Monday, September 10, 2012

Review: Shadowfell by Juliet Marillier

Title: Shadowfell
Author: Juliet Marillier
Series: Shadowfell, Book 1
Genre: Young Adult Fantasy
Release Date: 11 September 2012

Sixteen-year-old Neryn is alone in the land of Alban, where the oppressive king has ordered anyone with magical strengths captured and brought before him. Eager to hide her own canny skill—a uniquely powerful ability to communicate with the fairy-like Good Folk—Neryn sets out for the legendary Shadowfell, a home and training ground for a secret rebel group determined to overthrow the evil King Keldec.

During her dangerous journey, she receives aid from the Good Folk, who tell her she must pass a series of tests in order to recognize her full potential. She also finds help from a handsome young man, Flint, who rescues her from certain death—but whose motives in doing so remain unclear. Neryn struggles to trust her only allies. They both hint that she alone may be the key to Alban’s release from Keldec’s rule.

Homeless, unsure of who to trust, and trapped in an empire determined to crush her, Neryn must make it to Shadowfell not only to save herself, but to save Alban.

I’d been meaning to pick up a book by Juliet Marillier for years before chance allowed me to get an early copy of Shadowfell. I’m so glad I started here. Ms. Marillier’s prose is evocative and beautiful to read, with lush descriptions that immerse you in the world and make you care about these characters. Shadowfell is a pretty classic quest story, with Neryn setting out to learn her powers, accomplish tasks – which she doesn’t know details about – and finding a place where she can be who she is.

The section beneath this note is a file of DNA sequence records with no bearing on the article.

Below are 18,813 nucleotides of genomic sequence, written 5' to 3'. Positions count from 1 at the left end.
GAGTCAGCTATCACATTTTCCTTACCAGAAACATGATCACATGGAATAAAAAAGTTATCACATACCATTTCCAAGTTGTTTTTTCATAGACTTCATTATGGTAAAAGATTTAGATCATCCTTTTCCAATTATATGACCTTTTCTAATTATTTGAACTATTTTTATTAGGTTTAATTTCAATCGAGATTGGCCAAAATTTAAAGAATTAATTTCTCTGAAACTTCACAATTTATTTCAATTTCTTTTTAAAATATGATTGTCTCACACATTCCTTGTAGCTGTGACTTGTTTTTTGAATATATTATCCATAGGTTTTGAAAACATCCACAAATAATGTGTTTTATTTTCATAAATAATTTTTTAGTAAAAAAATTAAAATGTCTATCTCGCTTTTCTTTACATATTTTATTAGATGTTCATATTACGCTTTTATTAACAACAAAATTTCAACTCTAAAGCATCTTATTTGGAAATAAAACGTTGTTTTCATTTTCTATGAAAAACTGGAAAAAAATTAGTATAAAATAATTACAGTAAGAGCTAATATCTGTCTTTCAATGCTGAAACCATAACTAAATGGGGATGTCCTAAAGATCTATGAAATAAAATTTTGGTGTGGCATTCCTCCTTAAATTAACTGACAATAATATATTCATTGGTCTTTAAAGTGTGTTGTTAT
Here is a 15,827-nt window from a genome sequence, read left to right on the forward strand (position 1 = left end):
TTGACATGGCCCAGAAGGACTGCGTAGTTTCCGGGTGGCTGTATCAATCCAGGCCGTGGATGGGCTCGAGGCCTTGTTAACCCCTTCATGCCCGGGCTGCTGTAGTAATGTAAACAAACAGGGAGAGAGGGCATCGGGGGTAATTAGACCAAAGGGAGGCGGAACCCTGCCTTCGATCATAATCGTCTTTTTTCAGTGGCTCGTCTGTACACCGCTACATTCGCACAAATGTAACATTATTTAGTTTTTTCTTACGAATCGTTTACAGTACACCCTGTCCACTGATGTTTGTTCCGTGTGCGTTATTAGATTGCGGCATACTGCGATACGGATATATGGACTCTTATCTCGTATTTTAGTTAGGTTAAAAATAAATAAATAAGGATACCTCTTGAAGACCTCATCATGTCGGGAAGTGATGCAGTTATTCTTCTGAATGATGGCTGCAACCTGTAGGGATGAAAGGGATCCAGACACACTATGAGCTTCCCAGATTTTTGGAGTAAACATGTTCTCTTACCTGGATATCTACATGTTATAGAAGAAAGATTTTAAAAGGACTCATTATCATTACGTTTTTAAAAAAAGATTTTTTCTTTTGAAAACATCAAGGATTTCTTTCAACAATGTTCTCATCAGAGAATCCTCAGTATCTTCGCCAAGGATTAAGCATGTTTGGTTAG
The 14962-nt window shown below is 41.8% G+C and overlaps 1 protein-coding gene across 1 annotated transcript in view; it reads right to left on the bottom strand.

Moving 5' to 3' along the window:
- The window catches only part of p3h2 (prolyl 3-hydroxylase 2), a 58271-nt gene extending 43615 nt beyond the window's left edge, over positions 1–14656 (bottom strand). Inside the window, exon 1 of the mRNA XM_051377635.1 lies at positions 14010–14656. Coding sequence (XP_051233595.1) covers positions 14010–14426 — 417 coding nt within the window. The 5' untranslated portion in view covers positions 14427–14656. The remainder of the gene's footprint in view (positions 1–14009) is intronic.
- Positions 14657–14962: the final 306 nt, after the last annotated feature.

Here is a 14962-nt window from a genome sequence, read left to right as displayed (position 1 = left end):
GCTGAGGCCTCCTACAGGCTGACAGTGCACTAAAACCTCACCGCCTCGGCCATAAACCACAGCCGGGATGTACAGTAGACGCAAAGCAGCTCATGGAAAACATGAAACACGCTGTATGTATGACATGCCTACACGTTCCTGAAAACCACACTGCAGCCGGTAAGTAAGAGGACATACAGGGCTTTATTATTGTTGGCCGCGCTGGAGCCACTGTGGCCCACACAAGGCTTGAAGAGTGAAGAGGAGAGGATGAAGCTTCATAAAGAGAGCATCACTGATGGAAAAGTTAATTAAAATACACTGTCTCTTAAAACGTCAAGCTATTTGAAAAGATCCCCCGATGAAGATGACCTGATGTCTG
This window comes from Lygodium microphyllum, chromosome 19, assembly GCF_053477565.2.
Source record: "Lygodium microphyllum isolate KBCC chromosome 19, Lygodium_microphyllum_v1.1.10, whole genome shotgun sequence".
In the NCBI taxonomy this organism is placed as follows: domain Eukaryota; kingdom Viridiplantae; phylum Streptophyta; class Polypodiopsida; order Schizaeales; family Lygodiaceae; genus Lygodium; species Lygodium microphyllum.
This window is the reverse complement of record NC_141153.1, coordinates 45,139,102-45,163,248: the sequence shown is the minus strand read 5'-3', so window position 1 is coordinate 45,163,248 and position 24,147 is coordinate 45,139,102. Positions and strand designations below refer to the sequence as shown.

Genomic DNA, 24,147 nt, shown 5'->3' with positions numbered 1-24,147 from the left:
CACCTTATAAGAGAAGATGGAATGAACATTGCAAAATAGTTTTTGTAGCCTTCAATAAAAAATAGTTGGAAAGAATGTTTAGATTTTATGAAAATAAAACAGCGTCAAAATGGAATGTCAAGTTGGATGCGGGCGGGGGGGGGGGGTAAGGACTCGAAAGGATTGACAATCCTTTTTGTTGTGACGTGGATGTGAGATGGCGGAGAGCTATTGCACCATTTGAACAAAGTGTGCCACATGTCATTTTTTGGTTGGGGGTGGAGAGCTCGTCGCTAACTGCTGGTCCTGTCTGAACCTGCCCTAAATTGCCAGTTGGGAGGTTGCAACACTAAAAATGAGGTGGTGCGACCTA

Neryn is a character that I instantly related to. She made the decision long ago to live life, something that is much harder than it sounds in the bleak world that Keldec has made of Alba. On the run for much of her life, seeing atrocities that would break others, Neryn let all of that strengthen her resolve. Added to this, she’s unfailingly kind, protective, and smart – if a bit na├»ve. At just 15 (or 16, the text of my ARC copy did seem to waver on that), it all felt real. She’d experienced some things that made her grow up more quickly than she should have, and she still had an innocence about her that could frustrate me. She did spend a good deal of time sick, and relying on others for help, but I didn’t hold that against her. This was the first time she was really learning about what she was, and assistance was needed. What I loved here was that she still stood strong on her beliefs, needs, and what she needed to do. It endeared me to her. As I’m sure it did Flint – even while it frustrated him to no end.

Flint is a very conflicted character. Though I was fairly sure of his true allegiance throughout the book, there was just enough doubt thrown in there for me to question, just enough that I understood when Neyrn didn’t trust him and took some rather risky chances. I would love to see a bit more from Flint’s point of view, but I think the lack of that made me really appreciate what I did get near the end.

While the pacing isn’t fast there is a lot happening in Shadowfell. It’s a long journey, and Neryn has to accomplish many things along the way. I was pulled along, desperate to see what happened next, and how Neryn would beat these almost insurmountable odds to make it to her destination. One slight warning, while the book does end at a good stopping point, this is definitely not the end of Neryn’s story. There is a lot more to be told in the next two books. I didn’t think anything of this, because it seems pretty common in fantasy novels, but wanted to be sure others knew that the overall storyline is not tied up in these 400 pages.

Shadowfell is the best young-adult fantasy I’ve read in a long time. I enjoyed the story immensely, and connected with the characters. But the world is what will keep me coming back for more. Ms. Marillier has a gift for writing, one that I’m happy to have finally discovered – and I can’t wait for the next book in this trilogy.

Grade: B+

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Sunday, September 2, 2012

Review: Archangel's Storm by Nalini Singh

Title: Archangel’s Storm
Author: Nalini Singh
Series: Guild Hunter, Book 5